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Study Shows Link Between Hearing Loss and Depression

Over the past forty years the greatest joy of our business is providing the gift of better hearing. Difficulty hearing is one of the most common conditions among older adults. Many people make lifestyle adjustments rather than seek help. With the new advances in technology now is an ideal time to consider an evaluation. At Hopco Hearing Center, we have made a commitment to professional service, quality products and low prices. Here are some factors to keep in mind:

Choice - There are over 200 manufacturers we can service. Everyone's hearing loss and lifestyle is different... So we offer a wide variety.

Follow-up - All aids come with a 60 day trial... We see you weekly during this time to assure your adjustments and the aids adjustment are satisfactory.

Continued Education - Every year we attend conventions and manufacturer seminars to keep up the latest fitting news and technology. We are members of nationally accredited American Speech and Hearing Association, American Academy of Audiologists and the International Hearing Society.

Researchers from the National Institute on Deafness and Other Communication Disorders (NIDCD), part of the National Institutes of Health, have found a strong association between hearing impairment and depression among U.S. adults of all ages, particularly in women. The findings were similar among whites, blacks, and Hispanics.

Chuan-Ming Li, M.D., Ph.D., in the Epidemiology and Statistics Program at the NIDCD, was the lead author of the study. The researchers used 2005-10 data from the National Health and Nutrition Examination Survey (NHANES). NHANES is a nationally representative survey conducted by the National Center for Health Statistics (part of the Centers for Disease Control and Prevention (CDC)).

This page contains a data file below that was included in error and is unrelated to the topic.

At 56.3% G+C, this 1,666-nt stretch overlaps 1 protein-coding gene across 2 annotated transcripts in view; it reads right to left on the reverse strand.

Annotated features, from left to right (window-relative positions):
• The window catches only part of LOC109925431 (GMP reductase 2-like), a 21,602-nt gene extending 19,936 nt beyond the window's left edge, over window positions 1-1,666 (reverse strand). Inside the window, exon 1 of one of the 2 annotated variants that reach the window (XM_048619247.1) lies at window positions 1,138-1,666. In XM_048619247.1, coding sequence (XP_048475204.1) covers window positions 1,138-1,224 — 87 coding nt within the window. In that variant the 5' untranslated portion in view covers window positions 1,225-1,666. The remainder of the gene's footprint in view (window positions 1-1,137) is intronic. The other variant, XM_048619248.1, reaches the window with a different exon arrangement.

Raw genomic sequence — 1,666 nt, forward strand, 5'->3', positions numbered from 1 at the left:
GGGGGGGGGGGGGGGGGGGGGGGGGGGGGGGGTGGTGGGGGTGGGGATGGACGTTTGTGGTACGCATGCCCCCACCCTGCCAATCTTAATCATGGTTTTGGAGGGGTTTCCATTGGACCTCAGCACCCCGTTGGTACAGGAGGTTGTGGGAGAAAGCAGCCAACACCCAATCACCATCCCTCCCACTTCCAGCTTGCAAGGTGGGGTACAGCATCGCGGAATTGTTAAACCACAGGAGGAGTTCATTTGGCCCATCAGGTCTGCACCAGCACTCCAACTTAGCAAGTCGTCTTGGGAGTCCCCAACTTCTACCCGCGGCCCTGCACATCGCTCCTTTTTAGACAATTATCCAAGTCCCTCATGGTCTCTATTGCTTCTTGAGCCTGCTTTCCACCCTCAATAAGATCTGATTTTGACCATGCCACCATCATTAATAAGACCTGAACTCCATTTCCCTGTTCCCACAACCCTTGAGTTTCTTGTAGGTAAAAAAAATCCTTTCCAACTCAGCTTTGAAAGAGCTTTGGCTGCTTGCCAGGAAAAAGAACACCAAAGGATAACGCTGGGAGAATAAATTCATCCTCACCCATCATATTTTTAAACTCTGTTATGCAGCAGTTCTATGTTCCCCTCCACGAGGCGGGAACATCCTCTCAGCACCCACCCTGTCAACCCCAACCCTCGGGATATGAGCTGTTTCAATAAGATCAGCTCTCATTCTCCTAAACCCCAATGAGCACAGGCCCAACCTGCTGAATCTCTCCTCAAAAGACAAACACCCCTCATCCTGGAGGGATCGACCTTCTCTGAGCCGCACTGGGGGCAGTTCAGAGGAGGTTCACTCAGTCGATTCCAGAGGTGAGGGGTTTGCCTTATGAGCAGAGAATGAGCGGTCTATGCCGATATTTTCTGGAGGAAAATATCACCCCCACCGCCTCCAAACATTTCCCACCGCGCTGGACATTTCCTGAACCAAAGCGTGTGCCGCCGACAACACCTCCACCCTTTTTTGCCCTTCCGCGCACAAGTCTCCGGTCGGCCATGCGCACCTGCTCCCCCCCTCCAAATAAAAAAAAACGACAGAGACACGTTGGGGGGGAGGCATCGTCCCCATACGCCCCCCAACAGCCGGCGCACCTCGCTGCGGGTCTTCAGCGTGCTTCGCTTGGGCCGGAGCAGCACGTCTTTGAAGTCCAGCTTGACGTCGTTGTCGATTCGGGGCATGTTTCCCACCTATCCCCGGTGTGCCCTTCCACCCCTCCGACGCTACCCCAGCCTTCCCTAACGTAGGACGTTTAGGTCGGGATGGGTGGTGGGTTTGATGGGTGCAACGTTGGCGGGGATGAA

The findings are based on self-reports of hearing loss among adults ages 18 or older along with a standard questionnaire to assess depression based on the frequency and severity of symptoms. Adults 70 or older were also tested for hearing loss by trained examiners in an NHANES mobile examination center.

The prevalence of moderate to severe depression was higher among U.S. adults aged 18 or older with self-reported hearing impairment (11.4 percent) compared to those without hearing impairment (5.9 percent).

Among men and women 70 years or older, self-reported hearing loss was not associated with depression. However, women (but not men) whose hearing tests revealed moderate hearing loss were more likely to be depressed than those who did not have hearing loss.

The researchers note that health professionals may be better able to improve the quality of life among people with hearing impairment by recognizing the signs and symptoms of depression and referring patients for mental health services.

Co-authors of the paper include scientists from the National Institute on Minority Health and Health Disparities, the National Eye Institute, and the National Institute for Occupational Safety and Health.